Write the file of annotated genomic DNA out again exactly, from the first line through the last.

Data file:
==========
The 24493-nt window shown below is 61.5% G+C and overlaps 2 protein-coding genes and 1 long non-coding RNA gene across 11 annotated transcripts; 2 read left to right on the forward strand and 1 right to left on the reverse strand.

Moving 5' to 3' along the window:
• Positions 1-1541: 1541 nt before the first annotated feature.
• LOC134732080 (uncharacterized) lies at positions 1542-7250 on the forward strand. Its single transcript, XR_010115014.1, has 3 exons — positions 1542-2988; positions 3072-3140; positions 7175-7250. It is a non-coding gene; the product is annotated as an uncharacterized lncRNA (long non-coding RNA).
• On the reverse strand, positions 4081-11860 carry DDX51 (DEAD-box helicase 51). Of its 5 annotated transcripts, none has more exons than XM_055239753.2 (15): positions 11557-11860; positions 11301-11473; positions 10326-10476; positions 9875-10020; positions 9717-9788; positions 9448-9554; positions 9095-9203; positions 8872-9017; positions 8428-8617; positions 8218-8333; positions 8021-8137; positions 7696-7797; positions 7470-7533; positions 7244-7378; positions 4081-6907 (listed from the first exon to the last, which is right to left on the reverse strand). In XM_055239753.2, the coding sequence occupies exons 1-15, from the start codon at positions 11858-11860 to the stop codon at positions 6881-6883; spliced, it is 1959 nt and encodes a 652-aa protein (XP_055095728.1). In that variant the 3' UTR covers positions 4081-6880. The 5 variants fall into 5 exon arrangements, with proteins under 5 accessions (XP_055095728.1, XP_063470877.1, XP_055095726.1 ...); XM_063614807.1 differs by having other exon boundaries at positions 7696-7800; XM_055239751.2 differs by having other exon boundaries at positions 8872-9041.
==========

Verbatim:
The 24493-nt window shown below is 61.5% G+C and overlaps 2 protein-coding genes and 1 long non-coding RNA gene across 11 annotated transcripts; 2 read left to right on the forward strand and 1 right to left on the reverse strand.

Moving 5' to 3' along the window:
• Positions 1-1541: 1541 nt before the first annotated feature.
• LOC134732080 (uncharacterized) lies at positions 1542-7250 on the forward strand. Its single transcript, XR_010115014.1, has 3 exons — positions 1542-2988; positions 3072-3140; positions 7175-7250. It is a non-coding gene; the product is annotated as an uncharacterized lncRNA (long non-coding RNA).
• On the reverse strand, positions 4081-11860 carry DDX51 (DEAD-box helicase 51). Of its 5 annotated transcripts, none has more exons than XM_055239753.2 (15): positions 11557-11860; positions 11301-11473; positions 10326-10476; positions 9875-10020; positions 9717-9788; positions 9448-9554; positions 9095-9203; positions 8872-9017; positions 8428-8617; positions 8218-8333; positions 8021-8137; positions 7696-7797; positions 7470-7533; positions 7244-7378; positions 4081-6907 (listed from the first exon to the last, which is right to left on the reverse strand). In XM_055239753.2, the coding sequence occupies exons 1-15, from the start codon at positions 11858-11860 to the stop codon at positions 6881-6883; spliced, it is 1959 nt and encodes a 652-aa protein (XP_055095728.1). In that variant the 3' UTR covers positions 4081-6880. The 5 variants fall into 5 exon arrangements, with proteins under 5 accessions (XP_055095728.1, XP_063470877.1, XP_055095726.1 ...); XM_063614807.1 differs by having other exon boundaries at positions 7696-7800; XM_055239751.2 differs by having other exon boundaries at positions 8872-9041.